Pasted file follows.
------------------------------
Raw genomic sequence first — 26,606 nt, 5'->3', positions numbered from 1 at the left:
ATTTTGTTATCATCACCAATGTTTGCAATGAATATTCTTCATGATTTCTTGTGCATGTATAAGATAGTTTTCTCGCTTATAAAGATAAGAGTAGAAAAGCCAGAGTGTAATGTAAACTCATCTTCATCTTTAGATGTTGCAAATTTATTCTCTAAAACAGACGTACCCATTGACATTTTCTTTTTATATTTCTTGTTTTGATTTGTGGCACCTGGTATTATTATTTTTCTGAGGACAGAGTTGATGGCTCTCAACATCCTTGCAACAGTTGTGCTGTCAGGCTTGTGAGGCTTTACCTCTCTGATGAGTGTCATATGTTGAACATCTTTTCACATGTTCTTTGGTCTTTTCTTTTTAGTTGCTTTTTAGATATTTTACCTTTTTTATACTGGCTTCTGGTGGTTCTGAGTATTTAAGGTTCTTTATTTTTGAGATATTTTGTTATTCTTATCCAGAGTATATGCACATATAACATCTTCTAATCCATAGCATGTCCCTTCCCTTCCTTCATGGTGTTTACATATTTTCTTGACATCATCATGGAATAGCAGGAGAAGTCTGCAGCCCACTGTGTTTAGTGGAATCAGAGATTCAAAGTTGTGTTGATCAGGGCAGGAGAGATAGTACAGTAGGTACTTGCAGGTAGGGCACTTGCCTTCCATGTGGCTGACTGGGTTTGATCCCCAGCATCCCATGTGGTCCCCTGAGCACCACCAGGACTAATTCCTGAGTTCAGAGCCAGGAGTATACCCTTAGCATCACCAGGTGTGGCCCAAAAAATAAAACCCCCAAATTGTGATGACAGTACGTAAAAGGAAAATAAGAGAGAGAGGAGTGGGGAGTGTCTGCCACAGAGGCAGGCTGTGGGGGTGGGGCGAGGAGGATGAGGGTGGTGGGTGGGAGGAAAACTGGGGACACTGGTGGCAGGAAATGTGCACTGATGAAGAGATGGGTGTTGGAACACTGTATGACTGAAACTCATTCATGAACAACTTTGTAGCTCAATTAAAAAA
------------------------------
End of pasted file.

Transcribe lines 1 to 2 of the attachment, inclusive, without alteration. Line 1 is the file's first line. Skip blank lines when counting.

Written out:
Raw genomic sequence first — 26,606 nt, 5'->3', positions numbered from 1 at the left:
ATTTTGTTATCATCACCAATGTTTGCAATGAATATTCTTCATGATTTCTTGTGCATGTATAAGATAGTTTTCTCGCTTATAAAGATAAGAGTAGAAAAGCCAGAGTGTAATGTAAACTCATCTTCATCTTTAGATGTTGCAAATTTATTCTCTAAAACAGACGTACCCATTGACATTTTCTTTTTATATTTCTTGTTTTGATTTGTGGCACCTGGTATTATTATTTTTCTGAGGACAGAGTTGATGGCTCTCAACATCCTTGCAACAGTTGTGCTGTCAGGCTTGTGAGGCTTTACCTCTCTGATGAGTGTCATATGTTGAACATCTTTTCACATGTTCTTTGGTCTTTTCTTTTTAGTTGCTTTTTAGATATTTTACCTTTTTTATACTGGCTTCTGGTGGTTCTGAGTATTTAAGGTTCTTTATTTTTGAGATATTTTGTTATTCTTATCCAGAGTATATGCACATATAACATCTTCTAATCCATAGCATGTCCCTTCCCTTCCTTCATGGTGTTTACATATTTTCTTGACATCATCATGGAATAGCAGGAGAAGTCTGCAGCCCACTGTGTTTAGTGGAATCAGAGATTCAAAGTTGTGTTGATCAGGGCAGGAGAGATAGTACAGTAGGTACTTGCAGGTAGGGCACTTGCCTTCCATGTGGCTGACTGGGTTTGATCCCCAGCATCCCATGTGGTCCCCTGAGCACCACCAGGACTAATTCCTGAGTTCAGAGCCAGGAGTATACCCTTAGCATCACCAGGTGTGGCCCAAAAAATAAAACCCCCAAATTGTGATGACAGTACGTAAAAGGAAAATAAGAGAGAGAGGAGTGGGGAGTGTCTGCCACAGAGGCAGGCTGTGGGGGTGGGGCGAGGAGGATGAGGGTGGTGGGTGGGAGGAAAACTGGGGACACTGGTGGCAGGAAATGTGCACTGATGAAGAGATGGGTGTTGGAACACTGTATGACTGAAACTCATTCATGAACAACTTTGTAGCTCAATTAAAAAA